|9||Kaltenmeier, et al., "A Subband Coder for Digital Speech Transmission in the Digital Cellular Radio Telephone System CD900", Nordic Seminar on Digital Land Mobile Radiocommunication, (Feb. 5-7, 1985), pp. 279-285.|
|10||*||Kaltenmeier, et al., A Subband Coder for Digital Speech Transmission in the Digital Cellular Radio Telephone System CD900 , Nordic Seminar on Digital Land Mobile Radiocommunication, (Feb. 5 7, 1985), pp. 279 285.|
|11||Kittel, "Channel Coding for Digital Public Land Mobile Networks", Nordic Seminar on Digital Land Mobile Radiocommunication, (Feb. 5-7, 1985), pp. 57-66.|
|12||*||Kittel, Channel Coding for Digital Public Land Mobile Networks , Nordic Seminar on Digital Land Mobile Radiocommunication, (Feb. 5 7, 1985), pp. 57 66.|
|13||Max, J., "Quantizing for Minimum Distortion", IRE Trans, Inform. Theory, pp. 7-12, Mar., 19a60.|
|14||*||Max, J., Quantizing for Minimum Distortion , IRE Trans, Inform. Theory, pp. 7 12, Mar., 19a60.|
|15||McLaughlin et al., "Speech and Channel Coding for Digital Land-Mobile Radio", IEEE Journal on Selected Areas in Communications, vol. 6, No. 2, (Feb. 1988), pp. 332-345.|
|16||*||McLaughlin et al., Speech and Channel Coding for Digital Land Mobile Radio , IEEE Journal on Selected Areas in Communications, vol. 6, No. 2, (Feb. 1988), pp. 332 345.|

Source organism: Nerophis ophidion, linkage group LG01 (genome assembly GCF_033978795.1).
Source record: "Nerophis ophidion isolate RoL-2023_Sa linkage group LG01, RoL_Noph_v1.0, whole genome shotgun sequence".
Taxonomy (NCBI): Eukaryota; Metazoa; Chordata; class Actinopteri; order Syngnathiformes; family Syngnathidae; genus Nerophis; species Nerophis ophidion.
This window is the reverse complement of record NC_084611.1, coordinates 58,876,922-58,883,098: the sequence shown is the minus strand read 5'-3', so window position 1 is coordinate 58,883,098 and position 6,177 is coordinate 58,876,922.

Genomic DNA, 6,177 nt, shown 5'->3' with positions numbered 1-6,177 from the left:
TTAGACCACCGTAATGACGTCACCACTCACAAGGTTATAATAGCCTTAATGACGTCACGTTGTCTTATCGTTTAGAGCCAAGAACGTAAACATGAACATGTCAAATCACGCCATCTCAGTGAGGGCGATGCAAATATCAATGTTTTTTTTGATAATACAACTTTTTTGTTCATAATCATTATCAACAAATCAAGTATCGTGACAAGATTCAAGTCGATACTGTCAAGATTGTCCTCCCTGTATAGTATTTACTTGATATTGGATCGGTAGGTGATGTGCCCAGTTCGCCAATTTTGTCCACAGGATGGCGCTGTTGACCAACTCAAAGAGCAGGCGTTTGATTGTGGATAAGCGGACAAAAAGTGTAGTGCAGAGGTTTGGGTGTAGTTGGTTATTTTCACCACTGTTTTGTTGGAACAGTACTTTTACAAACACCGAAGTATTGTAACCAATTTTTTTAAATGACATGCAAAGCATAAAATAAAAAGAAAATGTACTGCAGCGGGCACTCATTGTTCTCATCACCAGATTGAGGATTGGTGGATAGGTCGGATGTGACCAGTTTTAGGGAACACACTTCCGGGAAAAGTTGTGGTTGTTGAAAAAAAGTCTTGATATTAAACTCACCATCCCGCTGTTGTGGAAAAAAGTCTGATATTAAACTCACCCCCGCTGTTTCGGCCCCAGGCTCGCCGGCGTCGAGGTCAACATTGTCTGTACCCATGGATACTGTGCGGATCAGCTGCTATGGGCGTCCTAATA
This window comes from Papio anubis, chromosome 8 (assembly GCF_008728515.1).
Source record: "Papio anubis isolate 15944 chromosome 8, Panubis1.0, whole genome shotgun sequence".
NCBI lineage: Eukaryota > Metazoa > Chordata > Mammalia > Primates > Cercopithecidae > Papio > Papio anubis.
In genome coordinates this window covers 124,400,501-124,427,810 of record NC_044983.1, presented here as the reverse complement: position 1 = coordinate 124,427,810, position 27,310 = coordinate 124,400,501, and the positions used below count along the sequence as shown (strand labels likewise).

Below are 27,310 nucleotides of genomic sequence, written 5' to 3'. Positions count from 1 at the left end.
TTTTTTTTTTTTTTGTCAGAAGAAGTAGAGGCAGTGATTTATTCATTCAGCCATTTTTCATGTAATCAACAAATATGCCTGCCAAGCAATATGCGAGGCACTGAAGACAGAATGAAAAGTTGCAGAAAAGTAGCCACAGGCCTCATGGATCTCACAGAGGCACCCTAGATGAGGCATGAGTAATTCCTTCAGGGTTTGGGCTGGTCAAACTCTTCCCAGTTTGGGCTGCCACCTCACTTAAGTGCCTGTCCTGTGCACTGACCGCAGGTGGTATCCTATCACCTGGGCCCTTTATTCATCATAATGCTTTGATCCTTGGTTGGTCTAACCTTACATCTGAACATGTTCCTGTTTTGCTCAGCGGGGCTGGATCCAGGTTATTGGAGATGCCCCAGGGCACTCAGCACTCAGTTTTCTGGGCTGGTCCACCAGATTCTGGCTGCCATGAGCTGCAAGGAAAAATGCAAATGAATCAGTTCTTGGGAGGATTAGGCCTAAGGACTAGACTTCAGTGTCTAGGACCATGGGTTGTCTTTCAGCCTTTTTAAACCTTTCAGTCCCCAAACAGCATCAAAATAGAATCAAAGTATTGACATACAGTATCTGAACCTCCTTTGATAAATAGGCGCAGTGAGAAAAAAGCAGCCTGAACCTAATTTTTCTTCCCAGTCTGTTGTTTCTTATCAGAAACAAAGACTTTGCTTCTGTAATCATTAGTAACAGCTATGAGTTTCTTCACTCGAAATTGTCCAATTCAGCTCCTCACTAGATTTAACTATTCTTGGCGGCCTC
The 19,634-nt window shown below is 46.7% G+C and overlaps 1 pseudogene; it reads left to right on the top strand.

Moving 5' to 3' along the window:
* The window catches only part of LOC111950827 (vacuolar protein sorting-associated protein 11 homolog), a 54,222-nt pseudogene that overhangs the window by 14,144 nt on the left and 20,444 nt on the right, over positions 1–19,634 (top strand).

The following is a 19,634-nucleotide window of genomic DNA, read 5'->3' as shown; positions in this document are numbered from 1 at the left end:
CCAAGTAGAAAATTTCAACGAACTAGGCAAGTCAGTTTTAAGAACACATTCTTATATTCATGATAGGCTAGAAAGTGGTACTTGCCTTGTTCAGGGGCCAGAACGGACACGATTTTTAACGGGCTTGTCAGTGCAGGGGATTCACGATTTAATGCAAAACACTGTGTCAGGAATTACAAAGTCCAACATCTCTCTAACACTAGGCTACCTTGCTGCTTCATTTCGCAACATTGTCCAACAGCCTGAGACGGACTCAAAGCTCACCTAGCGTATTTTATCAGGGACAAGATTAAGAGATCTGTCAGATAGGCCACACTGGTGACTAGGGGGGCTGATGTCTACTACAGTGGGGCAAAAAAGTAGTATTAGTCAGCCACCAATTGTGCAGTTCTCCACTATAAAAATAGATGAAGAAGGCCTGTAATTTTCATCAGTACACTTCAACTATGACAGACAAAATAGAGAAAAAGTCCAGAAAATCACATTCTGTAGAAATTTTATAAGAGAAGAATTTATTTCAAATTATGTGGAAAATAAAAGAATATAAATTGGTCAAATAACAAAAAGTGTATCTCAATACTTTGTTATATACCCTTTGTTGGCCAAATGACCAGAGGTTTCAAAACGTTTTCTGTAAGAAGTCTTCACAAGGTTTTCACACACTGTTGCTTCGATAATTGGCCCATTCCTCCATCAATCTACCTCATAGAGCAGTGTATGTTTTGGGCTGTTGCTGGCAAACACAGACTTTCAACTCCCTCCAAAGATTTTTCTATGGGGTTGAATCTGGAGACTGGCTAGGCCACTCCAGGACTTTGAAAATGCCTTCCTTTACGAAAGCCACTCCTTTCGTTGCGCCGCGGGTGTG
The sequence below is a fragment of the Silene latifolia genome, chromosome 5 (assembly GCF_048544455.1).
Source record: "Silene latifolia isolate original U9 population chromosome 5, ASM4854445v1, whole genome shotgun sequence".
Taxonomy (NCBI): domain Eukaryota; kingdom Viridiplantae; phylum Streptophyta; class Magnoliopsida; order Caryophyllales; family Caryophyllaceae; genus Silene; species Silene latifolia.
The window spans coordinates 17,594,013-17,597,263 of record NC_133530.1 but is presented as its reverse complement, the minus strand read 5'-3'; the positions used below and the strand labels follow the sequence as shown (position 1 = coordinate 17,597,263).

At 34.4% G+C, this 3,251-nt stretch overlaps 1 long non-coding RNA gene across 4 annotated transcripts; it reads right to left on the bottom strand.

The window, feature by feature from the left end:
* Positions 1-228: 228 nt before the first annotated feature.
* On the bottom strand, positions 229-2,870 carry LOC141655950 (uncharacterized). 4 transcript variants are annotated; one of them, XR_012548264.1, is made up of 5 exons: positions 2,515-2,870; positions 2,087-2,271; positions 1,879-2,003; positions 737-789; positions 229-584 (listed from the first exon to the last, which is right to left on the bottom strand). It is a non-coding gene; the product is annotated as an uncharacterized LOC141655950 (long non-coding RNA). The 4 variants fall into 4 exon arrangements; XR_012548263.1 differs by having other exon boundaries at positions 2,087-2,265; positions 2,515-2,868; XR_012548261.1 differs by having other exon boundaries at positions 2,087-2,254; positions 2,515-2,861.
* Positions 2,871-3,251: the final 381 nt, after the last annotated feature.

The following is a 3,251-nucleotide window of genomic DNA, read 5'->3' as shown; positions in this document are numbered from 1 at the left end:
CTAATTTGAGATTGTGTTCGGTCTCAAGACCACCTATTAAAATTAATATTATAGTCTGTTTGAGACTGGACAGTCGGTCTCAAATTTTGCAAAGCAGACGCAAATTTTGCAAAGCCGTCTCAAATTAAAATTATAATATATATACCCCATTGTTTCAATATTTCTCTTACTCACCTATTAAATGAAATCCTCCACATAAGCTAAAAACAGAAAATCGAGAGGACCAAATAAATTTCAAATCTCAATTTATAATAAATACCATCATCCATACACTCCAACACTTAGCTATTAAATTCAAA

|17||McLaughlin, "Comparison of Sub-Band Coding and Adaptive Predictive Coding for Land Mobile Radio", Nordic Seminar on Digital Land Mobile Radiocommunication, (Feb. 5-7, 1985), pp. 115-124.|
|18||*||McLaughlin, Comparison of Sub Band Coding and Adaptive Predictive Coding for Land Mobile Radio , Nordic Seminar on Digital Land Mobile Radiocommunication, (Feb. 5 7, 1985), pp. 115 124.|
|19||*||McNamara, John E., Technical Aspects of Data Communications, 2nd ed. (Bedford, MA: Digital Press, 1982), pp. 110 112.|
|20||McNamara, John E., Technical Aspects of Data Communications, 2nd ed. (Bedford, MA: Digital Press, 1982), pp. 110-112.|
|Citing Patent||Filing date||Publication date||Applicant||Title|
|US5054025 *||Apr 25, 1988||Oct 1, 1991||International Business Machines Corporation||Method for eliminating errors in block parameters|
|US5097507 *||Dec 22, 1989||Mar 17, 1992||General Electric Company||Fading bit error protection for digital cellular multi-pulse speech coder|